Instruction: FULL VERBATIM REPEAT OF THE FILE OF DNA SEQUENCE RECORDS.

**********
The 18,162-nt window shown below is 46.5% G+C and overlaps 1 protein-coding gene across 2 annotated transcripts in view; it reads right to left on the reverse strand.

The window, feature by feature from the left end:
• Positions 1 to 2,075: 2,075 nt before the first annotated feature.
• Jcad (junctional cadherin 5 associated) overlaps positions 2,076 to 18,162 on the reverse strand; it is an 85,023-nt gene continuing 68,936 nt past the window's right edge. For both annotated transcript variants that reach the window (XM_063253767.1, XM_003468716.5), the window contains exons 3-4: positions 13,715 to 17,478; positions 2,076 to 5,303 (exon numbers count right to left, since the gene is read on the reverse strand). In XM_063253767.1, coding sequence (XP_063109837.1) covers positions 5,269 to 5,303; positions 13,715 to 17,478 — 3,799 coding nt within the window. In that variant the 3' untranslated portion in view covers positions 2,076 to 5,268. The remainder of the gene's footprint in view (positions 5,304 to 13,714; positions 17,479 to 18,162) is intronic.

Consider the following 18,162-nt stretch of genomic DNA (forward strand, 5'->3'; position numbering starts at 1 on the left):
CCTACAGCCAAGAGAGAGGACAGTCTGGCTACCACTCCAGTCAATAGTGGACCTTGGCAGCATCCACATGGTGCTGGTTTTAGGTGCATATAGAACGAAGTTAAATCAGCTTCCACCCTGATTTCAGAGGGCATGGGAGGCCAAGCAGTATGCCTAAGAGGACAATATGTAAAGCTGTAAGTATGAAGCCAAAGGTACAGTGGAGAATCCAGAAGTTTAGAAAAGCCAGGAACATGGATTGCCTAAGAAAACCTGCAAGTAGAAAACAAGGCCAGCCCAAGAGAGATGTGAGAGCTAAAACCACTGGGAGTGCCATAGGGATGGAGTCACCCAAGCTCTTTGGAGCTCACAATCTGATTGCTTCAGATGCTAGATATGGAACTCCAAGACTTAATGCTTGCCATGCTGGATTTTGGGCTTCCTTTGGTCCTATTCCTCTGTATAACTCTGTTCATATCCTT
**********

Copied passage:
The 18,162-nt window shown below is 46.5% G+C and overlaps 1 protein-coding gene across 2 annotated transcripts in view; it reads right to left on the reverse strand.

The window, feature by feature from the left end:
• Positions 1 to 2,075: 2,075 nt before the first annotated feature.
• Jcad (junctional cadherin 5 associated) overlaps positions 2,076 to 18,162 on the reverse strand; it is an 85,023-nt gene continuing 68,936 nt past the window's right edge. For both annotated transcript variants that reach the window (XM_063253767.1, XM_003468716.5), the window contains exons 3-4: positions 13,715 to 17,478; positions 2,076 to 5,303 (exon numbers count right to left, since the gene is read on the reverse strand). In XM_063253767.1, coding sequence (XP_063109837.1) covers positions 5,269 to 5,303; positions 13,715 to 17,478 — 3,799 coding nt within the window. In that variant the 3' untranslated portion in view covers positions 2,076 to 5,268. The remainder of the gene's footprint in view (positions 5,304 to 13,714; positions 17,479 to 18,162) is intronic.

Consider the following 18,162-nt stretch of genomic DNA (forward strand, 5'->3'; position numbering starts at 1 on the left):
CCTACAGCCAAGAGAGAGGACAGTCTGGCTACCACTCCAGTCAATAGTGGACCTTGGCAGCATCCACATGGTGCTGGTTTTAGGTGCATATAGAACGAAGTTAAATCAGCTTCCACCCTGATTTCAGAGGGCATGGGAGGCCAAGCAGTATGCCTAAGAGGACAATATGTAAAGCTGTAAGTATGAAGCCAAAGGTACAGTGGAGAATCCAGAAGTTTAGAAAAGCCAGGAACATGGATTGCCTAAGAAAACCTGCAAGTAGAAAACAAGGCCAGCCCAAGAGAGATGTGAGAGCTAAAACCACTGGGAGTGCCATAGGGATGGAGTCACCCAAGCTCTTTGGAGCTCACAATCTGATTGCTTCAGATGCTAGATATGGAACTCCAAGACTTAATGCTTGCCATGCTGGATTTTGGGCTTCCTTTGGTCCTATTCCTCTGTATAACTCTGTTCATATCCTT